Collecting issues 1-6, World Reader Volume 1 takes on some of the bigger questions we face as living beings in a 60’s style supernatural science fiction tale. One of the best things about this series is the way that it draws awareness to how stories start with learning that we are not the only life in the universe and then flips that on its head by asking what it means if we are. If you are looking for a comic that is both artistically psychedelic and not afraid to explore controversial and sometimes theological themes, this is the perfect choice for you.
The story is wide in scope and one of the deeper ones I have come across in a while. One of the things that creator and writer Jeff Loveness does best in these issues is the pacing. Each big reveal provides a natural extension of the themes in the current issue and provides a direction for the next one. We also see a natural coming into power for our main character Sarah as she interrogates how we are supposed to use the gifts we are given. This is not the only major theme. Others include the search for meaning in our lives, the understanding of what could be considered justifiable murder, and what one might do to save their people from extinction. The inclusion of the Tower of Babel is an early flag that the Christian religion is another main exploration point. There are even some interesting allusions to the Faded Man being a Lucifer-like figure trying to reach for the light and falling; expectedly, echoes of Paradise Lost are everywhere. While all these themes make reading this more than worthwhile, the characters themselves are the main weak point. The love interest Harri’s “space is very far” comments are cute at first, but loose their charm fast. Every girl has had that guy who tries to make a relationship happen by mentioning that one thing he did for her over and over again. This does not make him a likable character. Although, Sarah isn’t exactly likable either sometimes such as when she accuses Harri of being a sexist when he offers to land the ship even though she previously admits she can’t fly and even crashed the last one! The characters are not necessarily the most important part of the series, but it would be nice to want them to succeed for more individual reasons along with the larger scoped ones.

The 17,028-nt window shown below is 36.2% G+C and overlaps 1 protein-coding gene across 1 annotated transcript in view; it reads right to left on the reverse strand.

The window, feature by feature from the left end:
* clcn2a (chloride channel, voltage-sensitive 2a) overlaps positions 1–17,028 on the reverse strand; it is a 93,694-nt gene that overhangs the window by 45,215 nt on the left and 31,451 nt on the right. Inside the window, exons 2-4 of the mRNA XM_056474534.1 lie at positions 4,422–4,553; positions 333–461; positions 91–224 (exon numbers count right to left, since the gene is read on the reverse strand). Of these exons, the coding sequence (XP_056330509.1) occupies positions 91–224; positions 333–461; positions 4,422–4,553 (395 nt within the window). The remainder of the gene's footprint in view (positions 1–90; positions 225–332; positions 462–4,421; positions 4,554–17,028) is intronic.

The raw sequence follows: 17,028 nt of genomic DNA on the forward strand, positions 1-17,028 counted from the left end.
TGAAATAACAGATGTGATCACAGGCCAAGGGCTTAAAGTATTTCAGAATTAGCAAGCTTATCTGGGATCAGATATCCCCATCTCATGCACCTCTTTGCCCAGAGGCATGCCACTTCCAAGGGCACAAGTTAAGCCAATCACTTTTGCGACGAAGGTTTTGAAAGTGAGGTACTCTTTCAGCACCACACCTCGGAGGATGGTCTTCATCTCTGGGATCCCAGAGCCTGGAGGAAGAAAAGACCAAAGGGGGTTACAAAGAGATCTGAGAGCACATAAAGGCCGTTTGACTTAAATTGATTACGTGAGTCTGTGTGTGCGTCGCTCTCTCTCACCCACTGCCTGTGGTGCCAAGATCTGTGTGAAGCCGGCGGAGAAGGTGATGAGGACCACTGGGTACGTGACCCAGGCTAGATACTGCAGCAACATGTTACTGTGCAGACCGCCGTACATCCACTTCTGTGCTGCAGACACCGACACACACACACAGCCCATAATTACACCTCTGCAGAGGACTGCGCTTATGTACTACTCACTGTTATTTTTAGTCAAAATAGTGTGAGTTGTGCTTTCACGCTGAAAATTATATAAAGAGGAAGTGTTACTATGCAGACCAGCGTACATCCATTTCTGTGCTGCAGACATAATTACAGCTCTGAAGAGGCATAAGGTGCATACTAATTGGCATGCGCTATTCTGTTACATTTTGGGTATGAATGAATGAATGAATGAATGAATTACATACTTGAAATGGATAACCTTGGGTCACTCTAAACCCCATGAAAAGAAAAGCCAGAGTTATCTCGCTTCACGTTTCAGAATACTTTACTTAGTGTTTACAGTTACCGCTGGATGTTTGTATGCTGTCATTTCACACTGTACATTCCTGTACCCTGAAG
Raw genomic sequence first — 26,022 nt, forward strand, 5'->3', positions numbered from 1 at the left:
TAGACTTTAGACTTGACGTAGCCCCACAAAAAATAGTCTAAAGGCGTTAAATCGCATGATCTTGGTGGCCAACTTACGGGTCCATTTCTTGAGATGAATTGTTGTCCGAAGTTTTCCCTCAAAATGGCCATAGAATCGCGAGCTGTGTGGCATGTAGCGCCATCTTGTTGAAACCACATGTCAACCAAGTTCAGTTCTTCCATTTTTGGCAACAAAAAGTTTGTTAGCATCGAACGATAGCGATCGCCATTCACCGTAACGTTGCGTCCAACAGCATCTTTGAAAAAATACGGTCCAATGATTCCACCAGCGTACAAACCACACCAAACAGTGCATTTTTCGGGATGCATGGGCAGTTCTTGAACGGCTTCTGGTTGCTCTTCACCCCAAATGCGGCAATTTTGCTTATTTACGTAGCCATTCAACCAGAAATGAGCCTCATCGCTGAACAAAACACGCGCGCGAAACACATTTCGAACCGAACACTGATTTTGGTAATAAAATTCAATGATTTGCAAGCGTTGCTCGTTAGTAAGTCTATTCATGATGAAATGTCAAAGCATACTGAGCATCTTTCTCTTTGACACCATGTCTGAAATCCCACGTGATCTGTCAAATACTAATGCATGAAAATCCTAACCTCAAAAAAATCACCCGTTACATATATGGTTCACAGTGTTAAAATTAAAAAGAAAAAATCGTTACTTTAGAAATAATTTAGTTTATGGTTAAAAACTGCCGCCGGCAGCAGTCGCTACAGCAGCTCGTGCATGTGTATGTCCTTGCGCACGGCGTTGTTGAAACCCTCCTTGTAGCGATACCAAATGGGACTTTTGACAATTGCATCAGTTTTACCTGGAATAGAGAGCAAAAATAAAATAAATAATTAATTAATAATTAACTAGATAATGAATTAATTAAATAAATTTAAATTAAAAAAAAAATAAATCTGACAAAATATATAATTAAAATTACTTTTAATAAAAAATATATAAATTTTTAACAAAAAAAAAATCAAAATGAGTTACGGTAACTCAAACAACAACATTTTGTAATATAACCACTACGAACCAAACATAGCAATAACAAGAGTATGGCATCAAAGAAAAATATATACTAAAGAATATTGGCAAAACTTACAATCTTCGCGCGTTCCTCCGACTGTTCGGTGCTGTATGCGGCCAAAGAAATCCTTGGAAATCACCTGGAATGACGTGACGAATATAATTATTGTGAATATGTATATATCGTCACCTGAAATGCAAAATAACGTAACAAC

The artist Juan Doe does an amazing job of making the backgrounds sing. The perspectives and angles often keep the main focus off of the characters and more on what is going on around them perfectly supporting the more theme based storyline as opposed to the typical character-driven ones. The book is filled with vibrant colors that change dramatically depending on what is going on. Many of the pages are vibrant mixes of one or two colors creating what is almost like a visual soundtrack. This not only makes the book very psychedelic in nature, it also ensures a sense of the alien; these are not things that we have the ability to see for ourselves. I am not normally a fan of clearly computer generated art, but it works here as it has a retro/futuristic feel. This is also a book where lighting and shading are crucial to the story that is being told.
The extras are the standard fare for the series, but it is nice they included them nevertheless. I do really like the introduction as it is an inspiring little blurb where Jeff Loveness encourages his readers to find their own stories just as he did. There are also variant cover pages and creator bios. The best extra by far is the behind the scenes section that shows how the process of making comics works. An example of this is providing the script for a two-page splash page followed by the penciled layout and then the adding of the layers of inks, colors, and letters.
As strange as it sounds, this story about a woman talking to space ghosts and a planetary serial killer is really a story about looking for deeper truths. It tells us that we are both alone and never alone. It tells us that every ending is a beginning. It is the kind of stuff that everybody should take the time to consider and this book may prompt you to make a journey of your own.
(W) Jeff Loveness (A/CA) Juan Doe